Kent

K College principal Bill Fearon resigns

K College strike action
Image caption Staff on strike protested at the campus in Tonbridge as governors met to consider a recovery plan

The principal of a Kent college planning to cut up to 145 jobs because of an £11m budget deficit has quit.

Bill Fearon resigned from K College on Monday night at a meeting of governors which was discussing the cuts. He will leave at the end of term.

College staff held a half-day strike on Monday in protest at the job cuts, with 150 demonstrating outside the meeting at its Tonbridge campus.

The college said it thanked Mr Fearon for his service over the past 10 years.

Recovery plan

K College, which was formed two years ago after a merger between West Kent and South Kent Colleges, has six campuses and nearly 15,000 students.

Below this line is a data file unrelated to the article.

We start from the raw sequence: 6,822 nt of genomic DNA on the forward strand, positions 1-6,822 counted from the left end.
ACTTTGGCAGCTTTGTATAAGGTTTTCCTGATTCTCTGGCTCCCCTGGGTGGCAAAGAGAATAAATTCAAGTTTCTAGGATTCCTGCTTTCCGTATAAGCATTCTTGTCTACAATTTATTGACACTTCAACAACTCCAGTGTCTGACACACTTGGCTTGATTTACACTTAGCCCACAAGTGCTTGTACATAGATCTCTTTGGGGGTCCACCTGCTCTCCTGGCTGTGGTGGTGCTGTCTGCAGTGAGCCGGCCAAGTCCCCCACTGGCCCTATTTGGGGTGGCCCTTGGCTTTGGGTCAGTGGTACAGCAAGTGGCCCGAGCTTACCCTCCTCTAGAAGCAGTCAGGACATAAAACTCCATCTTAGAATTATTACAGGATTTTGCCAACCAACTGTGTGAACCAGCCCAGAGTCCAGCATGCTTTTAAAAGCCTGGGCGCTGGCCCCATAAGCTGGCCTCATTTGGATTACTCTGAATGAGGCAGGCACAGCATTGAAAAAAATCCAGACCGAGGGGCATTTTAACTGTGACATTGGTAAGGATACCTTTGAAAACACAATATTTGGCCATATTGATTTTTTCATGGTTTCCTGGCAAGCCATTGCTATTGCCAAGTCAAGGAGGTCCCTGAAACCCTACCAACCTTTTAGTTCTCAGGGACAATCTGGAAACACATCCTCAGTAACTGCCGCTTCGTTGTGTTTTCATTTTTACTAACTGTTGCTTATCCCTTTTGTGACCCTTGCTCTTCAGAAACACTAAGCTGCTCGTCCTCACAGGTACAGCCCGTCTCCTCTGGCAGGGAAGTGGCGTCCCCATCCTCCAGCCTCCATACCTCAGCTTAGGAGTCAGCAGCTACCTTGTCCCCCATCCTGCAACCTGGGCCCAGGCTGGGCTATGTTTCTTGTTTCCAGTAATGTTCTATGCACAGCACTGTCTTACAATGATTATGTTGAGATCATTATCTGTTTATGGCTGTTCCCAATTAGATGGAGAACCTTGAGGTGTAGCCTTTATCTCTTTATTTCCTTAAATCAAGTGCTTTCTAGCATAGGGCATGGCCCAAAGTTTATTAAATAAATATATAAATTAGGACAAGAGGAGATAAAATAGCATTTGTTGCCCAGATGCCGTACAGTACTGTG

Mr Fearon, who was principal of West Kent, said: "I am obviously extremely sorry to be leaving under the present circumstances but I have been extremely proud to have been principal at West Kent and K College."

The college has blamed the deficit on falling student numbers, funding cuts from central government, the cost of running six sites and a delay in money owed from the sale of land.

Image caption K College operates on campuses across six sites in west and south Kent

As well as an underlying deficit of £7.6m, it faces one-off costs including those from the provisional development of a new Ashford campus and a technology centre in Tonbridge.

Both projects have now been postponed.

Campus sale

Governors at Monday's meeting discussed its financial recovery plan, which aims to balance the college's budget within two years.

It is likely to include the sale of the Folkestone campus as well as staff cuts.

The college said it would run courses from other locations in Folkestone next year.

Members of the University and College Union (UCU) and the National Union of Teachers (NUT) walked out of the college sites at 13:00 BST.

UCU spokesman Adam Lincoln said the proposals were "ill-conceived and unjustified".

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